Sunday, August 30, 2009

24 hours at Afton on Team NewMart

My confidence exceeds my ability. That is my personal lesson for this weekend as I did my first mountain bike race. 

Friday afternoon I headed over to Afton Ski Area with my training partner, Guy, to meet up with the rest of our team and get our campsite/ pit area set up and staged. We found Chuck (our team captain and a customer of mine - he owns a couple convenience stores called NewMart, and one of my account managers is his Coke rep) and Kraig already set up. So we set up our tent next to theirs on the hard gravel. The weather was cool and it felt more like a fall weekend than a late summer weekend. I was a little nervous because I only learned how to mountain bike 6 or 8 weeks ago. I later learned from the other mountain bikers that this is one of, if not THE, toughest mountain bike course in the whole state.
The race started at 5pm and I rode the first loop. Basically, each team (or solo rider) does as many loops of a nine-mile course as you can in 24 hours; the one who does the most loops wins.
It's at the ski area, so you pedal up and down the mountain along the single track bush-whacking trails, and traverse across the ski runs. Up and down and over; up and down and over; up and down and over. The switchbacks are very tight and steep. Taking them too fast scares the living daylights out of you because you can see how steep the fall is at the immediate edge of the track you are trying to ride in. But if you take them too slow, you tip over and then you have to push your bike up. If you take them way too slow, you tip over and tumble down the mountain.. Thankfully, there are lots of bushes and saplings to break most of your fall, so I never fell more than 20 or so feet down. But I fell down repeatedly. I actually cried at one point.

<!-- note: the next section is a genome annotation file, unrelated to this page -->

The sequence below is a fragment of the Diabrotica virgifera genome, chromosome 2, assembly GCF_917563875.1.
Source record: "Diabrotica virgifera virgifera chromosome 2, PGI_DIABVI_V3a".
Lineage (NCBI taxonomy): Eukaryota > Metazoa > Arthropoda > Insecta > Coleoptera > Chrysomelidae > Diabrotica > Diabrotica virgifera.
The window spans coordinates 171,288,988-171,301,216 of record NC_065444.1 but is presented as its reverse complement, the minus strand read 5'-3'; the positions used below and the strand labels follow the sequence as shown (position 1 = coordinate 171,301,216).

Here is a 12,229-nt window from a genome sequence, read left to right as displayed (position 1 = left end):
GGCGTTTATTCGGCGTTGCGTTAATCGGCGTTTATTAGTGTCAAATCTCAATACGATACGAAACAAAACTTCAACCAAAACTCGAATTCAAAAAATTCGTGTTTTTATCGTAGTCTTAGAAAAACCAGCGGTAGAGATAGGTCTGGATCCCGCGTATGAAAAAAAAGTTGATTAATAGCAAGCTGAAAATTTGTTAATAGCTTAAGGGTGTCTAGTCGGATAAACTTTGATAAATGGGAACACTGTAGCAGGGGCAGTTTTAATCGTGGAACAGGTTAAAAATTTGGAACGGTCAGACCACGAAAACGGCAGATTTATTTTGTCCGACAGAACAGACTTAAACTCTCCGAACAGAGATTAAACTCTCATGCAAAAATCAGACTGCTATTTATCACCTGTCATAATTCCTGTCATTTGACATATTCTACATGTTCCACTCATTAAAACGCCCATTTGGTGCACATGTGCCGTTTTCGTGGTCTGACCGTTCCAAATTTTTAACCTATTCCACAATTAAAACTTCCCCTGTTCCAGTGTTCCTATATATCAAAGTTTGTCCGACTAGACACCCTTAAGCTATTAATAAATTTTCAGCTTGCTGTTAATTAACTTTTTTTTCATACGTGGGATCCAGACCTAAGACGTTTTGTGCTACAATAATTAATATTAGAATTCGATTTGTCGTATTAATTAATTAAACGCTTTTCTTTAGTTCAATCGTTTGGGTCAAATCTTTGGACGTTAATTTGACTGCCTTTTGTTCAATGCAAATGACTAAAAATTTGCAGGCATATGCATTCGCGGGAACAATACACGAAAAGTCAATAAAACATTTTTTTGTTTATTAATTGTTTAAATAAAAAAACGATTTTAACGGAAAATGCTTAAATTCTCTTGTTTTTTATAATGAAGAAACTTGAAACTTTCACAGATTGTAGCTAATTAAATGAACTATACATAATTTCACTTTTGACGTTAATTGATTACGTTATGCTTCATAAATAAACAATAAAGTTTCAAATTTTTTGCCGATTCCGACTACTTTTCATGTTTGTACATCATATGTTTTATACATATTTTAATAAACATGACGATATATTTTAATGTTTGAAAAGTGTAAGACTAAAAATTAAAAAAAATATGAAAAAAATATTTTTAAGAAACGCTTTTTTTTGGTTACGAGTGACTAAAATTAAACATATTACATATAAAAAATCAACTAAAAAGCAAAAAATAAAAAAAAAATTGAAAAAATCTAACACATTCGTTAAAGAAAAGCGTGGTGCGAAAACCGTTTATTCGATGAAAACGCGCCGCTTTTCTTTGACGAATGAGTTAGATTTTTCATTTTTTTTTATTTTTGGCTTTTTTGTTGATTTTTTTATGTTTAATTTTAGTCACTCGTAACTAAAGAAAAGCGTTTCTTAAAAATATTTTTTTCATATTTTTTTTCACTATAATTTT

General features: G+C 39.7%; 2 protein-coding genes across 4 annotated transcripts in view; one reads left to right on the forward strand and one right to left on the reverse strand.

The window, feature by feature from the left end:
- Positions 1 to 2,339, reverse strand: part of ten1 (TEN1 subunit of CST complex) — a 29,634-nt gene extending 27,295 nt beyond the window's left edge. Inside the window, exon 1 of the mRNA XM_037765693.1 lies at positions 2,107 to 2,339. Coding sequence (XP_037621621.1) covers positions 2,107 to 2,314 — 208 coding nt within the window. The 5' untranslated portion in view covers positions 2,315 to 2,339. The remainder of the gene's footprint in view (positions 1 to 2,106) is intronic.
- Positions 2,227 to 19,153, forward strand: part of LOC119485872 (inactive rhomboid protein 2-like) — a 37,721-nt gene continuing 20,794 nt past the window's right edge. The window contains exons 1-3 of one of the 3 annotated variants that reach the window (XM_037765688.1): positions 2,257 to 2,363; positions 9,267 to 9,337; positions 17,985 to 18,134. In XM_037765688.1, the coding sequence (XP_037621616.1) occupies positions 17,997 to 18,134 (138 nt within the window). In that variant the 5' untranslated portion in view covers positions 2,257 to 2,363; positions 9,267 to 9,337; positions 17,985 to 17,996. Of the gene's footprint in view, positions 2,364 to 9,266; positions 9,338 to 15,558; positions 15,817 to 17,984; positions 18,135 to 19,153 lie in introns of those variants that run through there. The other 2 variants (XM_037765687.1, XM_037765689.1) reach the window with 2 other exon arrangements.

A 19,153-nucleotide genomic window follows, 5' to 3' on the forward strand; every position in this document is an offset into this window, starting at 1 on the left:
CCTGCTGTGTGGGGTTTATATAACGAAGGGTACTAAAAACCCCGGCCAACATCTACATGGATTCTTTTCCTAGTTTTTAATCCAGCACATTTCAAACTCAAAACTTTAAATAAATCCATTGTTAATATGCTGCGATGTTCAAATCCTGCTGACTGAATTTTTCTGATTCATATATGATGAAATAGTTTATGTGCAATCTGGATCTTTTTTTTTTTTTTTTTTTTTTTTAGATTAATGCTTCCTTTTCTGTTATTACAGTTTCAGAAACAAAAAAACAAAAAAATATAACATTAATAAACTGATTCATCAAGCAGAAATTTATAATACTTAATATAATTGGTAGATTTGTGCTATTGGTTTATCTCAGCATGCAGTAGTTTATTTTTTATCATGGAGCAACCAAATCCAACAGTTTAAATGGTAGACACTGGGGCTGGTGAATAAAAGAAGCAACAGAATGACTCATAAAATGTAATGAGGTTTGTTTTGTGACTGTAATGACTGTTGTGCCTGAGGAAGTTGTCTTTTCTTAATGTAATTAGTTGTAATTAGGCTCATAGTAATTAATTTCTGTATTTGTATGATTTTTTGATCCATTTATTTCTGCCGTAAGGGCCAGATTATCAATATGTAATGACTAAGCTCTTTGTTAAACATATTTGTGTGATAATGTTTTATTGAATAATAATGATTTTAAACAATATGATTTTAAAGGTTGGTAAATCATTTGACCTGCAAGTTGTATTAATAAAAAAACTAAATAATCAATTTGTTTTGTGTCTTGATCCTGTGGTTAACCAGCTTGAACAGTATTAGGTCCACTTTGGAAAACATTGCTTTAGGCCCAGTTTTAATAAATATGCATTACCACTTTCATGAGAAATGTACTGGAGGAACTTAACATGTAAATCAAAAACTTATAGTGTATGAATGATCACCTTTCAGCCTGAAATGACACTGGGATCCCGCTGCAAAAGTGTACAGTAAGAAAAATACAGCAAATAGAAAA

I should describe the fall because it's kind of interesting. It starts out in really slow motion. You definitely have time to pray. But the impact(s) come much faster and your bike falls over and over with you. Eventually you realize that one of the crash landings has forced your feet to clip out of your pedals and at some point you stop moving. You assess the damage to your limbs and butt and if they're all still there you thank God; now you just have to find your bike. Which is tricky at night if your headlamp comes unplugged during the fall and you can't figure out how to plug it back in because it's DARK out. Then you climb back up through through the brush, dragging your bike, and relocate the trail. Then you push your bike up the mountain, along the the very track that was so steep you fell off of it, to a place level enough to remount. You might have to straighten your saddle and handlebars, but you're good to go.
When you make it back to the bottom, you tag off with a teammate and then you can rest for 3 hours. And so it goes all night and all the next day.
Our team ended up finishing in 3rd place (out of 4 teams), so we did collect some nice schwag.

This morning I got up feeling like I've been beat up by the roller derby team. I have bruises everywhere: my triceps, hips, quads, kneecaps, shins, shoulders... even my coolie took a beating when I was bombing down a hill, couldn't get clipped back in, and so my legs were flying and I was bouncing off my saddle. Seriously. This is what I assume it feels like the day after for boxers, only it's all-over. I don't do contact sports! I didn't even play basketball or volleyball! But there is something alluring about these trails and I WILL go back out again.
I didn't bring a camera, but I think my teammates have some pics. If I get them I'll share them.